This evening while I was cooking dinner I listened to Amy Goodman tell me the day's news. After the headlines and the day's first story, Danny Glover came on to talk about a new film being shown at Sundance. The actor is not the star this time, and instead is the co-producer of "The Black Power Mix-Tape," which features incredibly rare footage of people like Stokely Carmichael and Angela Davis. Discovered in the basement of a Swedish public television station, this 35-40 year old footage captured these and other giants of the black power movement as they first began to articulate their position.
Now I've always been a strong proponent of nonviolence. I've never called myself a pacifist, and instead preferred the pragmatism of nonviolent struggle as espoused by Gandhi, who was so willing to suffer publically, and so committed to the integrity of his cause as to virtually assure cannonization. There's a certain romanticism in that story that I've always held onto tightly, even despite pangs of uncertainty. But whether I've wanted to defend the theory and practice of Gandhi's ahimsa or satyagraha against someone who doubted its relevance, or dismissed peace movements that have employed tactics without conviction, those pangs have continued throughout my own years of study and activism.
So when I listened to Stokely Carmichael talk about the passivity of a boycott, and then listened to Angela Davis talk with incredulity about her position on violence after growing up scared every day of bullets and bombs, something changed just a little bit in my mind, like the fog defrosting away from a windshield. It's not so much the nonviolence that has grabbed my heart, but the struggle against injustice. It's the fact that people are willing to suffer more in hopes of ending their suffering that pulls me in. And while it's easy for me, sitting here safe and warm, to say that I'd prefer that the means and ends of creating peace and justice should match, there are moments now when I wonder if that really even matters.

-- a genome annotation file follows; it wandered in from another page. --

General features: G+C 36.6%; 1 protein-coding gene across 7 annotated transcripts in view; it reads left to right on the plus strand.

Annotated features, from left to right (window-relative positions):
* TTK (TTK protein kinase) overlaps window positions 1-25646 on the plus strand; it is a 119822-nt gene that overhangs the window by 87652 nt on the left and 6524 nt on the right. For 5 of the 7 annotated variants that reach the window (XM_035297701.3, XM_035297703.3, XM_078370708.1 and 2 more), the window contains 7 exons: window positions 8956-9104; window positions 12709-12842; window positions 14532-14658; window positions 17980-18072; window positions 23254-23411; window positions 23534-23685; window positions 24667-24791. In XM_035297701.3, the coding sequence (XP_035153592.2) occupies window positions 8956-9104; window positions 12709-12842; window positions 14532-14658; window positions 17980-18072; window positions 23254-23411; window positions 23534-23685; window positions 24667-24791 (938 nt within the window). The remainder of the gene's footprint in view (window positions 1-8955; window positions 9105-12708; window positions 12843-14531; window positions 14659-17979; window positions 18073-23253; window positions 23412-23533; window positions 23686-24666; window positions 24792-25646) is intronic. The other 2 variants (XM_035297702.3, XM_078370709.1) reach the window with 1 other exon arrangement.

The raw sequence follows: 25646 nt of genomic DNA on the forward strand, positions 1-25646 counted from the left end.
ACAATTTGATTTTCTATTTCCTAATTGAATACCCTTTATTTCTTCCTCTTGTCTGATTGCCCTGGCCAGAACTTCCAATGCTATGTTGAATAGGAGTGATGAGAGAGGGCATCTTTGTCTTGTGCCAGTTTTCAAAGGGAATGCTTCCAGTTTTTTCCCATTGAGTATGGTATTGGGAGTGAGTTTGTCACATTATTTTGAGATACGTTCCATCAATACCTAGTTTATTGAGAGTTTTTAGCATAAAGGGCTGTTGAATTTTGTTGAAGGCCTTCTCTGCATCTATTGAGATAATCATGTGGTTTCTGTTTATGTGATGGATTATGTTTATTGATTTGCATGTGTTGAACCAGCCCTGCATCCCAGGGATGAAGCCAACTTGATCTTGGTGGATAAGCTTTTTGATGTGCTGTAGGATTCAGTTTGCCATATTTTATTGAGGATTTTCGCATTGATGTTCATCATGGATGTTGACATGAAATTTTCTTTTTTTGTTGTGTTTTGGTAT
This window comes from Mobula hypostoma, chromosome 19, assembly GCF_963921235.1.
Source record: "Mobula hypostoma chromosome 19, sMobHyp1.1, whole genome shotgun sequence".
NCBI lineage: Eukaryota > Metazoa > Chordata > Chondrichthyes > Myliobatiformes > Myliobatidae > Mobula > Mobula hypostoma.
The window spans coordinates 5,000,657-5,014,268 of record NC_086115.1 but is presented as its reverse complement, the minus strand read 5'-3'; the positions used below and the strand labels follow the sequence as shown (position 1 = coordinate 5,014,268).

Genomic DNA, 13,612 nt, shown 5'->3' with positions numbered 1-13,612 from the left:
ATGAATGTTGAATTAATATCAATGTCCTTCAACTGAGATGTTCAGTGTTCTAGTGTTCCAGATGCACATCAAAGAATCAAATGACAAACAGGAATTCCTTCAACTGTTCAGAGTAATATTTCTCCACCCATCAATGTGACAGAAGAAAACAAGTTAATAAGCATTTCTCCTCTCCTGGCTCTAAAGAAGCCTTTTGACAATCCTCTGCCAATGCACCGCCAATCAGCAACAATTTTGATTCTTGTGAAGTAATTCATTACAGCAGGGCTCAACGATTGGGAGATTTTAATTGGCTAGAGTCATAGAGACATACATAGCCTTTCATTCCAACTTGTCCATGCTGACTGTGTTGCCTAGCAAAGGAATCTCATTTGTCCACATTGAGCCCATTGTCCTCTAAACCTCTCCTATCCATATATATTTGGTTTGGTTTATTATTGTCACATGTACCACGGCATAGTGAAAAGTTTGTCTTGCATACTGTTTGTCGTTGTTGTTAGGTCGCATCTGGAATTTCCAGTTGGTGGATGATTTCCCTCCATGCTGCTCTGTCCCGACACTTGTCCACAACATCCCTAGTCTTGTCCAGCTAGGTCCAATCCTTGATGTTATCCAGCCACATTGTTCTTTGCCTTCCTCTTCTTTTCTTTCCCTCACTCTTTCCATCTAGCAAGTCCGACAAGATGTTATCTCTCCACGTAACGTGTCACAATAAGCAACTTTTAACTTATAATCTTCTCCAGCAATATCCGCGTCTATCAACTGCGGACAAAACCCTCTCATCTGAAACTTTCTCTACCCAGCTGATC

In shifting my focus this year from human needs to human rights, and from personal or even community growth to advocacy and policy change, I've grappled with questions about means and ends in ways that I could not fathom before. Yes, I'm still convinced that violent revolution or armed struggle are doomed to recreate the same injustices they seek to replace. But I wonder now if violence might not have some constructive power, at least in the sense that it so often and so starkly lays bear the incredible imbalances and injustices of our world. At the very least, picking up a gun is a symbolic means of claiming power. So is stealing, so is ignoring a teacher in a crowded classroom, so is shooting chemicals into your own arm. My Palestinian friend in grad school said to me once, "Yes, you can have your nonviolence here, but where is it when a Blackhawk helicopter aims its guns to raze your village? Tell me about your nonviolence then." Right.
But when those who are being fired upon, or left out, or left behind, starved, under-educated, under-housed, under-cared for, and forgotten decide to pick up a weapon and fire back, or fire at all, that means something, right? It should tell the rest of us, who were surely ignorant before, that there is something wrong with this picture. It should enlighten us, should wake us up, should inspire us to look through new eyes at our own situation.
Of course, it doesn't. Instead we repress that violent injustice without critical eye to our own, and continue the ways of being that exclude, that ignore, that cast away. My words are not some new epiphany. Maybe, if I'm lucky, just a new set of sentences that explain a basic truth about the way we've constructed our world, that existence is suffering.
Don't take me now as hopeless. Sure, the struggle might be in vain, and those who fight against oppression (like terrorism, capitalism, or any other such idea) are doomed to fail. But I have to say, there's something of value in that failure. In education, in advocacy, in even thinking about social change, I don't worry that we'll always come up short. Instead, right now, I hope that we always do, that we always have an eye toward reducing suffering, toward making things better and better.